Measuring Happiness: The Economics of Well-Being

  • 4h 35m
  • Andreas Knabe, Joachim Weimann, Ronnie Schöb
  • The MIT Press
  • 2015

Can money buy happiness? Is income a reliable measure for life satisfaction? In the West after World War II, happiness seemed inextricably connected to prosperity. Beginning in the 1960s, however, other values began to gain ground: peace, political participation, civil rights, environmentalism. "Happiness economics" -- a somewhat incongruous-sounding branch of what has been called "the dismal science" -- has taken up the puzzle of what makes people happy, conducting elaborate surveys in which people are asked to quantify their satisfaction with "life in general." In this book, three economists explore the happiness-prosperity connection, investigating how economists measure life satisfaction and well-being.

The authors examine the evolution of happiness research, considering the famous "Easterlin Paradox," which found that people's average life satisfaction didn't seem to depend on their income. But they question whether happiness research can measure what needs to be measured. They argue that we should not assess people's well-being on a "happiness scale," because that necessarily obscures true social progress. Instead, rising income should be understood as increasing opportunities and alleviating scarcity. Economic growth helps societies to sustain freedom and to finance social welfare programs. In this respect, high income may not buy happiness with life in general, but it gives individuals the opportunity to be healthier, better educated, better clothed, and better fed, to live longer, and to live well.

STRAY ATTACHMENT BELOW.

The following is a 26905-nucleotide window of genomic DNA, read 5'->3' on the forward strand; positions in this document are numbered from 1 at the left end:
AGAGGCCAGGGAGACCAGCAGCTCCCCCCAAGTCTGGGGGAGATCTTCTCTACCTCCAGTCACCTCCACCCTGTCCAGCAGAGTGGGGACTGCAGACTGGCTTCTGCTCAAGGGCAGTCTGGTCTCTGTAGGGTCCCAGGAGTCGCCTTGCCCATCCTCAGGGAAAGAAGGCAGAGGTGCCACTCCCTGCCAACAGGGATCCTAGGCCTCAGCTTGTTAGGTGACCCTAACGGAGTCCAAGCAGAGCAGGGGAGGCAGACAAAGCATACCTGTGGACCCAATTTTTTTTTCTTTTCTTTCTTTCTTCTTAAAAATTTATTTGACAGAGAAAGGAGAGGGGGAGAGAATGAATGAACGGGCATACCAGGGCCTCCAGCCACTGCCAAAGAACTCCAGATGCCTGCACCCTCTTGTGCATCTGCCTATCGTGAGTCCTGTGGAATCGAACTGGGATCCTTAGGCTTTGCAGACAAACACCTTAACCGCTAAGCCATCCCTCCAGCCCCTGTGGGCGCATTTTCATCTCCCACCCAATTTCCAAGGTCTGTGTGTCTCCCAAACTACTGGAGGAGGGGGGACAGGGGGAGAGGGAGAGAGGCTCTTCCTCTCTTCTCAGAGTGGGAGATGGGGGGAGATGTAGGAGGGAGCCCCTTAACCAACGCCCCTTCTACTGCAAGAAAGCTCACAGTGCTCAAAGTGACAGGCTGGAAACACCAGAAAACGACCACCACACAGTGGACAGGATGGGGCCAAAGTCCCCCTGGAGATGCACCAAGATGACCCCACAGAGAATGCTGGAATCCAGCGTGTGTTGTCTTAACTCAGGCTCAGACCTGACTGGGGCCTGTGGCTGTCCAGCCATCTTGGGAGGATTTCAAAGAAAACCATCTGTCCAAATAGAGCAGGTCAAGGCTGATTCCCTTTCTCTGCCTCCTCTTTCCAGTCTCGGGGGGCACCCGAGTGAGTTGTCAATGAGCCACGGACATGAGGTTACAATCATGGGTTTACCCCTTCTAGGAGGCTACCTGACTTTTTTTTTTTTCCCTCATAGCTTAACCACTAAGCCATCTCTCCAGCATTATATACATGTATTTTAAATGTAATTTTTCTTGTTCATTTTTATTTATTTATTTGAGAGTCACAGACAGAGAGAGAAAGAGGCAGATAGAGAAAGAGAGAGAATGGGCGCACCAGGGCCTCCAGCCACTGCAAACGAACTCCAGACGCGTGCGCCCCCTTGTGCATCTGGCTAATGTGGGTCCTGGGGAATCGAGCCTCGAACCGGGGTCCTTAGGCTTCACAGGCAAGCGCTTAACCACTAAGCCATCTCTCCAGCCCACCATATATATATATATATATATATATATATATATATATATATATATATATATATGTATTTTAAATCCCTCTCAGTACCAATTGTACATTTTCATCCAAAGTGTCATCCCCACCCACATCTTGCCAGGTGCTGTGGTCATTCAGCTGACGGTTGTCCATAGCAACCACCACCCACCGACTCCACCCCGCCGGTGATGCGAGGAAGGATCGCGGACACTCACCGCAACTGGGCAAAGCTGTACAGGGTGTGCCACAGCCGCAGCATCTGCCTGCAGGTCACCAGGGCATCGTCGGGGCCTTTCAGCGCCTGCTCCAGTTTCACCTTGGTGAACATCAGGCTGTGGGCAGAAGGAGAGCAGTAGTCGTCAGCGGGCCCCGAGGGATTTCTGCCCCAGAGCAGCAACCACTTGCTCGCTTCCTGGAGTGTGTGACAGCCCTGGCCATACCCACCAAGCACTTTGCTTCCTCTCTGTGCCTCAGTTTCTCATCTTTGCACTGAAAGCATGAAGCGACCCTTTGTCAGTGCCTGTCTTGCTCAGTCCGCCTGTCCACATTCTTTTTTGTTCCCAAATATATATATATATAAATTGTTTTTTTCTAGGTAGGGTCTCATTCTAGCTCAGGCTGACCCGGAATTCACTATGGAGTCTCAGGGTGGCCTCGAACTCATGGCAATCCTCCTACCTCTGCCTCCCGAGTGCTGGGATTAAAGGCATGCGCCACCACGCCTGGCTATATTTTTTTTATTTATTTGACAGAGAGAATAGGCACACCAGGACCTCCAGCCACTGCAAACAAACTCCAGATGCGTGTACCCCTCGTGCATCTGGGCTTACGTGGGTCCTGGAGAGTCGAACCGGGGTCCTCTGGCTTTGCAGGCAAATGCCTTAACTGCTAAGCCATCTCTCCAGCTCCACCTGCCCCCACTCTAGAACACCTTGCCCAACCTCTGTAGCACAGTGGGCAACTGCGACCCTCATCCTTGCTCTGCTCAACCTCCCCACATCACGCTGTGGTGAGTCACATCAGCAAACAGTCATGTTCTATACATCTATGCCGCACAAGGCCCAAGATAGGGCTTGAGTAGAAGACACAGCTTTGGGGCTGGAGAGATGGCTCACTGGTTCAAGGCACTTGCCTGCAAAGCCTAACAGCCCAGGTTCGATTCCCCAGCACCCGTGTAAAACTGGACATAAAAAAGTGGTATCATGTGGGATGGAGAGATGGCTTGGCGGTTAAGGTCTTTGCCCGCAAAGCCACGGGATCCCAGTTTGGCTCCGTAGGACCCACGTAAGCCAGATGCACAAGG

About the Authors

Joachim Weimann is Full Professor of Economic Policy at Otto von Geuricke University Magdeburg, and head of MaXlLab, the Magdeburg Laboratory for Experimental Economics.

Andreas Knabe is Full Professor and Chair of Public Economics at Otto von Geuricke University Magdeburg.

Ronnie Schöb is Full Professor of International Public Economies at the School of Business and Economics, Freie Universität, Berlin.

In this Book

  • Measuring Happiness—The Economics of Well-Being
  • Preface
  • The End of Materialism?
  • Economists’ Way of Thinking: “More Is Better Than Less”
  • The Easterlin Attack
  • If Money Doesn’t Make Us Happy, What Then?
  • The Economic Determinants of Happiness
  • What Is to Be Done If Money Doesn’t Make Us Happy?
  • Are We Measuring Correctly?
  • How Much Truth Is There in the Easterlin Paradox?
  • Unemployed and Happy?!
  • The Importance of Relative Position
  • Conclusion
  • Appendix
  • References


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